Phone: (202) 296-5505 Email:

New Call-to-action

 Back to all posts

Shrinking Physical Space, Growing Government Innovation Blog Feature
Kevin Lancaster

By: Kevin Lancaster on May 16th, 2013

Print/Save as PDF

Shrinking Physical Space, Growing Government Innovation

Government | Technology | Resources and Insight | 1 Min Read


Leasing office space is a huge cost for Federal Agencies, so in this age of shrinking budgets we are experiencing the phenomenon of the shrinking office spaces, if not disappearing ones, to meet budgetary needs. The Feds have taken a cue from the likes of American Express, GlaxoSmithKline, and other private industry giants who have long embraced downsized communal office spaces in order to save on real estate costs.

The Treasury Inspector General for Tax Administration (TIGTA ) closed offices in New York, New Jersey and Philadelphia while shrinking its headquarters in DC from 63,000 square feet to 50,000 square feet, thus saving $900,000 annually on real estate. Alan Duncan, the executive in charge of the audit division at TIGTA said the agency has developed a more mobile culture of work that makes the brick and mortar office space less important. Technology is one element that makes effective mobile work possible, employees use webcams, meeting software, laptops and work off of a cloud network, making the physical office unnecessary. Furthermore, estimates show that traditional office spaces are utilized at about 50 percent on a given day, due to factors such as leave, travel, and out of office meetings. All of which makes maintaining a physical work space inefficient.

Another aspect of this more mobile work culture that GSA is experimenting with is ‘hoteling’. The idea of hoteling is: Workers in an office do not have permanent spaces, instead, they make reservations in advance for an office or conference room or even a desk using software to book a physical space. This saves room because workers can telecommute much of the time and an office can house twice the staff it once did, with more flexible seating arrangements. This idea has already begun to save the government money, because many employees spend the majority of their time away from the office, reducing the amount of office space and resources needed for each employee. GSA’s renovated headquarters in DC will support twice as many workers as the originally configured space because of innovations like hoteling and mobile workforce.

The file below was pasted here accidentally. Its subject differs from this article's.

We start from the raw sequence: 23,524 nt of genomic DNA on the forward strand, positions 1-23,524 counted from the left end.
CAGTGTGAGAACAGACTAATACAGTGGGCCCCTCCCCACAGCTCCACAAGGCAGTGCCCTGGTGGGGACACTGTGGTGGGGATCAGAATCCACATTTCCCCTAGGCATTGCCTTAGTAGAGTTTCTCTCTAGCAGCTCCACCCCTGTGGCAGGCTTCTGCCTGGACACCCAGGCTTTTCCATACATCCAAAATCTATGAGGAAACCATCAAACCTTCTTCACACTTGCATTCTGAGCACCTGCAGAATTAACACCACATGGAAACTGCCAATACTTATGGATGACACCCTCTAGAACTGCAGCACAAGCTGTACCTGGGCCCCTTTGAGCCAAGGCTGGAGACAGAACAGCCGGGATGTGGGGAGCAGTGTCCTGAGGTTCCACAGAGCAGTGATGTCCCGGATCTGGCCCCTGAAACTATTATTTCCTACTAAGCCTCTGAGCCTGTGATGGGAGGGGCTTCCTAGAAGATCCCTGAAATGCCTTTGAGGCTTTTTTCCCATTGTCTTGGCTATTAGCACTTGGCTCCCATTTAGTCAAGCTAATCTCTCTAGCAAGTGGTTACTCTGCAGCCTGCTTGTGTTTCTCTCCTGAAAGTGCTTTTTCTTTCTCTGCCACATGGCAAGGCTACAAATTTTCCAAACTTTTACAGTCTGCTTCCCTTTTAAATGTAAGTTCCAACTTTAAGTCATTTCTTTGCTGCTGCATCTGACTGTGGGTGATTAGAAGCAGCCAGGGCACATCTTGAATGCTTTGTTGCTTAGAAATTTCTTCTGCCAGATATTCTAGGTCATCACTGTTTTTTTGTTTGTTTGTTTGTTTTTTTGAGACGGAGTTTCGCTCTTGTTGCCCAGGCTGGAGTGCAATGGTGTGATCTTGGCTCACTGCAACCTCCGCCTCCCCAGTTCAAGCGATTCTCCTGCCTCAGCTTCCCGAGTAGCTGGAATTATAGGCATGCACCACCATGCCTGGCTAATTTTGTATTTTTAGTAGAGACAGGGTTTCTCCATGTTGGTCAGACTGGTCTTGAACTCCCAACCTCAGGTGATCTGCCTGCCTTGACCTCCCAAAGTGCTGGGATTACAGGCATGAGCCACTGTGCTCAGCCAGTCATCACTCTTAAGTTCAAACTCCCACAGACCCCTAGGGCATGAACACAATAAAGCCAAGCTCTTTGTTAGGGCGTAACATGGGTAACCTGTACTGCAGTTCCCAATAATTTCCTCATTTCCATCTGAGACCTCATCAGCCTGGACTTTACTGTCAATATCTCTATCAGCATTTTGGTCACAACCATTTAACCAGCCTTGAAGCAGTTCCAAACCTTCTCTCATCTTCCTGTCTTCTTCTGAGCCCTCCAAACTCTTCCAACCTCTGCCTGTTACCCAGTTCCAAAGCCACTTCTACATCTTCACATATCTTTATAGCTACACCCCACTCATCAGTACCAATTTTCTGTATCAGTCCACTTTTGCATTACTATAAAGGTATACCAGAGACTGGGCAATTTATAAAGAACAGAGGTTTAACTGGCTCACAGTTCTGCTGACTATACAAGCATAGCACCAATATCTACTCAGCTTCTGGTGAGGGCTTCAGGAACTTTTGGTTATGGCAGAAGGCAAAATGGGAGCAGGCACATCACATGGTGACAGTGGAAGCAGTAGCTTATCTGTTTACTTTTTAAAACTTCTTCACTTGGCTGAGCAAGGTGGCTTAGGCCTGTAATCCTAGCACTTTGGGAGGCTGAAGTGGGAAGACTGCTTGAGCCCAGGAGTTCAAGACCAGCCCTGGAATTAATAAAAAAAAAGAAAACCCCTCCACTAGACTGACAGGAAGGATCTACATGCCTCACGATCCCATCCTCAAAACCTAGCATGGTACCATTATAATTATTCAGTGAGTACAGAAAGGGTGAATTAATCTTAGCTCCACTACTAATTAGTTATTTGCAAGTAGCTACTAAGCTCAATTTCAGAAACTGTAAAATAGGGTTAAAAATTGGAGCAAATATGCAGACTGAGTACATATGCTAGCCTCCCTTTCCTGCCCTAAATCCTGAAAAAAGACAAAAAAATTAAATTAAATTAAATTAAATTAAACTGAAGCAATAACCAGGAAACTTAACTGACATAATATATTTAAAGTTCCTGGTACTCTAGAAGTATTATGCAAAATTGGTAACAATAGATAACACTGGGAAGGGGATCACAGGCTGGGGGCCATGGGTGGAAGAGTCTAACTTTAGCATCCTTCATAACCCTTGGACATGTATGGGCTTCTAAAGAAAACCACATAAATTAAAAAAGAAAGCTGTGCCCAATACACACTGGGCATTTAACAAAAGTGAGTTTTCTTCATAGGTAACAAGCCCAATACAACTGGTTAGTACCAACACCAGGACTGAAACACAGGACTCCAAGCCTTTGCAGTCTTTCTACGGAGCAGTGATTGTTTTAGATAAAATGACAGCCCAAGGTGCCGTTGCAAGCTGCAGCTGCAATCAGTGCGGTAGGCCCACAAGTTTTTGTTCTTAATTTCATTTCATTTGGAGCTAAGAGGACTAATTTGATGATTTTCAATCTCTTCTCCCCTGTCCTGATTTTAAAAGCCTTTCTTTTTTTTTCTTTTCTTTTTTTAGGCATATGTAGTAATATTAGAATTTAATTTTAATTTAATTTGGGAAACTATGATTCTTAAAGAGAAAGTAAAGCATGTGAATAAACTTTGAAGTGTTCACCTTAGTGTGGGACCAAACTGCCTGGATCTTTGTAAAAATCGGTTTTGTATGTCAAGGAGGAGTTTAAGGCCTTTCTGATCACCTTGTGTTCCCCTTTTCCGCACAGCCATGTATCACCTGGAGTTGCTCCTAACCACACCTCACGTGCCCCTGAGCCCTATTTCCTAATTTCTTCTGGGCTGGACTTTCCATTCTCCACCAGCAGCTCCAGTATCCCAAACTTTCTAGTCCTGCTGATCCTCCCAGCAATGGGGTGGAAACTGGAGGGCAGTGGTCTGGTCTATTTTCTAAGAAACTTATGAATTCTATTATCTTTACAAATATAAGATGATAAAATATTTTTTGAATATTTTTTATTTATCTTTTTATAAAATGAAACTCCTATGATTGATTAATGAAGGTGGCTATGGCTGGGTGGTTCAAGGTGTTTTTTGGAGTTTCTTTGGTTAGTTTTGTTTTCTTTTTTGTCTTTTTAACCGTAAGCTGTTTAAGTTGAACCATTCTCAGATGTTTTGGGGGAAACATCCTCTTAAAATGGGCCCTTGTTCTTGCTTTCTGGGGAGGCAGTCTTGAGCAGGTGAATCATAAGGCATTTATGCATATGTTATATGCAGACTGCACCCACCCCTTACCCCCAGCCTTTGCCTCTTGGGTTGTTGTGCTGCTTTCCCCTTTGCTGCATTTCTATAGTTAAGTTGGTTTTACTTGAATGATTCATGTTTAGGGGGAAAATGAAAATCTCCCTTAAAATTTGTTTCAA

About Kevin Lancaster

Kevin Lancaster leads Winvale’s corporate growth strategies in both the commercial and government markets. He develops and drives solutions to meet Winvale’s business goals while enabling an operating model to help staff identify and respond to emerging trends that affect both Winvale and the clients it serves. He is integrally involved in all aspects of managing the firm’s operations and workforce, leading efforts to improve productivity, profitability, and customer satisfaction.

  • Connect with Kevin Lancaster